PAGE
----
Dealing with state and federal rules made things “a lot more complicated and time consuming,” Neiman said.

After getting Caltrans District 1's approval on the project, they had to get approval from Caltrans' Sacramento office, then from federal highway officials both in Washington and California, a process that took about two months, Neiman said.

Clearlake's road project finally went to bid in June and the city opened bids in July. However, all of them had problems and were rejected, so Neiman said they went out to bid again in August. The next round of bids included Fedco's.

At the council's next meeting they'll consider several additional road work projects on Modoc, Arrowhead and Pomo, Neiman said. The staff will recommend approving the road improvement project on Pomo, from the school down to Lakeshore Drive. The lowest bid on that is $118,000.

That will use up the federal funds and, with it, exhaust the federal rules that the city has to follow. Neiman said the city will be left with about $800,000 and will go out to bid next January on three other road projects.

Based on past experience, January is the best time of year to get bids, said Neiman, because contractors are lining up work for the spring.

With the state planning to withhold five months' worth of the city's gas tax revenue – which they're supposed to pay back eventually – Neiman said, “We're not in real good financial shape by any means.”

He said the city may need to use some of that leftover $800,000 to fund the Public Works Department – which normally is supported by the gas tax funds – before it bids out its other projects early next year.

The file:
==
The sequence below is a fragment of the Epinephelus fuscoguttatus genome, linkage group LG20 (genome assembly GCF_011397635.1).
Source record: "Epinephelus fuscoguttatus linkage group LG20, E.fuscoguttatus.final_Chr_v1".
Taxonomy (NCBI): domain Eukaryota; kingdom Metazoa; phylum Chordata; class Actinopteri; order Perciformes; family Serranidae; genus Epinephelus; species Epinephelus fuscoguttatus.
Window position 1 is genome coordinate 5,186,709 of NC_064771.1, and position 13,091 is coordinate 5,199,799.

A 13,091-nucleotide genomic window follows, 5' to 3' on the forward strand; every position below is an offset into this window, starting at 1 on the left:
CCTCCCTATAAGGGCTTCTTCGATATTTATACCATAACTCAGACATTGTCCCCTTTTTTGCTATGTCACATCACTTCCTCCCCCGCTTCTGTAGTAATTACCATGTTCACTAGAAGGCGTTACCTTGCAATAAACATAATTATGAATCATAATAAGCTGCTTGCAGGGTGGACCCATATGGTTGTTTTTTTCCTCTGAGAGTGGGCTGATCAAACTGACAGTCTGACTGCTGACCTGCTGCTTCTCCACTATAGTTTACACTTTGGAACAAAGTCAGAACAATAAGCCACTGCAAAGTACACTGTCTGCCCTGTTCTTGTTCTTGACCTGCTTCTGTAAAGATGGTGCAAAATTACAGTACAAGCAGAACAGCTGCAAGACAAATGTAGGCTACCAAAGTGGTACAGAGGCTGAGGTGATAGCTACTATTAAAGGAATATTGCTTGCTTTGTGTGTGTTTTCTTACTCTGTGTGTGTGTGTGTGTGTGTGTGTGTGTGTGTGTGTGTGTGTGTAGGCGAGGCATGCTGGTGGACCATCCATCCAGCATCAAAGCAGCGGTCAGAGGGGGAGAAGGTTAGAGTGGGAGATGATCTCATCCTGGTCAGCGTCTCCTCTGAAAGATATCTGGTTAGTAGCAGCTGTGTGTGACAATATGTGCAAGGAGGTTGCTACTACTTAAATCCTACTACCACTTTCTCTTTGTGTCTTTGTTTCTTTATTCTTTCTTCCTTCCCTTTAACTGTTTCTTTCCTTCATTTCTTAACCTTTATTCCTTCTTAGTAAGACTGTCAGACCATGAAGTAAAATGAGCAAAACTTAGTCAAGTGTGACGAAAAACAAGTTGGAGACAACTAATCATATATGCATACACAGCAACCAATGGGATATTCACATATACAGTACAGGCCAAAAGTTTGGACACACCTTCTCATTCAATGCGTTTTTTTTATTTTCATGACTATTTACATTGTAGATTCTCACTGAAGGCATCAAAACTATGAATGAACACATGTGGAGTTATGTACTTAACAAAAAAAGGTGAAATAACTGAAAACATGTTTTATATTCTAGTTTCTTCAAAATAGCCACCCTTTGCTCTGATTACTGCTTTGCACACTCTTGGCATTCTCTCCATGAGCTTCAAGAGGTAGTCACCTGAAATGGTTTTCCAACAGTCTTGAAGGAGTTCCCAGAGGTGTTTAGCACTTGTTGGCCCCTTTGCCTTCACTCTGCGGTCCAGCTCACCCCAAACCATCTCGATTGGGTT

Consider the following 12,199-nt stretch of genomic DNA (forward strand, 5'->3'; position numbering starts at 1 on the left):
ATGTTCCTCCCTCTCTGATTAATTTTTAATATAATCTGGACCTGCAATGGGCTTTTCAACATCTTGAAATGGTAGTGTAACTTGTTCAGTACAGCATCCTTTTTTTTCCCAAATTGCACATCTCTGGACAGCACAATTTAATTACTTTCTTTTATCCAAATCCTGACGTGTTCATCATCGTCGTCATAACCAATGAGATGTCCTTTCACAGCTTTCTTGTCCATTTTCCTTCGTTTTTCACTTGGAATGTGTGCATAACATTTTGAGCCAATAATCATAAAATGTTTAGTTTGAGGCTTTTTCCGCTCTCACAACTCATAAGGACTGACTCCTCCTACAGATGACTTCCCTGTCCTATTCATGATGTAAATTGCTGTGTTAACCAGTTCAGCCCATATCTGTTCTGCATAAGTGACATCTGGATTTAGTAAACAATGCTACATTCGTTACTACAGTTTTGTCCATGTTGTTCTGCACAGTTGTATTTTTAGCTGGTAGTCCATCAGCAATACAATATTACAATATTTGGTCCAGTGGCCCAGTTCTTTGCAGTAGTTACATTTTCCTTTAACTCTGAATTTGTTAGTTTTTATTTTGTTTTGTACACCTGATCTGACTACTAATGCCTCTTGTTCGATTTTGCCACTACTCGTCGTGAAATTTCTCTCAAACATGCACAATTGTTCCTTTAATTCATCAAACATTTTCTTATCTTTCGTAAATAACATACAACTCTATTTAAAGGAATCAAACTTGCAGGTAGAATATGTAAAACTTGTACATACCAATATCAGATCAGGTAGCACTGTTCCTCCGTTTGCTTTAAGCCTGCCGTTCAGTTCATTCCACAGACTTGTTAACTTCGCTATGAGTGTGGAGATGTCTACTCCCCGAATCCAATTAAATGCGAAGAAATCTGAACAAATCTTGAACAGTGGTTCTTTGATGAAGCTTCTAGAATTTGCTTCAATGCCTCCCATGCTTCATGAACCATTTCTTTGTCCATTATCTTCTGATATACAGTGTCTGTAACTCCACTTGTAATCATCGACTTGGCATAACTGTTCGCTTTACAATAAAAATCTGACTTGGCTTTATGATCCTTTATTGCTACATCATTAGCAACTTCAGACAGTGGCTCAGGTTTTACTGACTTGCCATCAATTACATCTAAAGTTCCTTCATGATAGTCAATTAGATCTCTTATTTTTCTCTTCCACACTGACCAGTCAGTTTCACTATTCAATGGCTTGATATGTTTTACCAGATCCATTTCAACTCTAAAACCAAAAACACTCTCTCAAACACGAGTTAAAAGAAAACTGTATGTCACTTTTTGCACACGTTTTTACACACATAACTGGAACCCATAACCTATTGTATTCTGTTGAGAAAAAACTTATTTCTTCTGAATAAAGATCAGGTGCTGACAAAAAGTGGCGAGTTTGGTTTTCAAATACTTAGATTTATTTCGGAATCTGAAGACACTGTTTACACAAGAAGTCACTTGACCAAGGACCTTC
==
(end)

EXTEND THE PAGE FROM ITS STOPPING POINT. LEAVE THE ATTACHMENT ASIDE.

E-mail Elizabeth Larson at This email address is being protected from spambots. You need JavaScript enabled to view it. . Follow Lake County News on Twitter at .

LOS ANGELES – Last week agents with state Attorney General Edmund G. Brown Jr.'s office arrested three people involved in a refinancing scam, some of whom also were involved in a property reassessment scam that was sent out to property owners around Lake County and the rest of the state.

Brown's agents arrested Michael McConville, and two of his associates for their roles in an alleged “criminal conspiracy” to steal nearly $1 million from borrowers seeking to refinance their homes.

McConville and his co-conspirators allegedly lured dozens of borrowers into refinancing home loans by falsely promising low interest rates and brokers' fees, and other attractive terms.

They then negotiated different terms with lenders, forged the victims' signatures on the final loan documents and collected hefty brokers fees – ranging from $20,000 to $57,000 – that were never disclosed. Only when the borrowers received true copies of the loan documents after the refinance did they discover that their names had been forged.

In total, defendants are alleged to have stolen more than $950,000 from more than 70 borrowers, leaving victims holding $30 million in loans with terms they did not agree to.

Brown recently sued Michael McConville and his brother Sean for their part in the "Property Tax Reassessment" scam which targeted Californians looking to lower their property taxes, as Lake County News reported earlier this year.

Tens of thousands of mailers were sent out that featured official-looking logos and demanded hundreds of dollars in payments for property tax reassessment and reassessment appeal services. Some of those mailers ended up in the hands of Lake County residents.

The statements warned homeowners that if payments were not received by the "due date" they faced late fees or would have their file marked "non-responsive" or "ineligible for future tax reassessments."

Jim Campbell, Lake County's deputy county assessor, helped get the word out, and said for a time it was the “talk of the assessor world,” but the scam appeared to have died down once the community was notified.

In this most recent action, Brown filed 44 criminal charges against:

  • Michael McConville, 39, of Simi Valley, sales manager of ALG Inc, a Los Angeles based mortgage company. McConville was arrested at his home late Thursday. He is being held in Ventura County Jail on $2 million bail.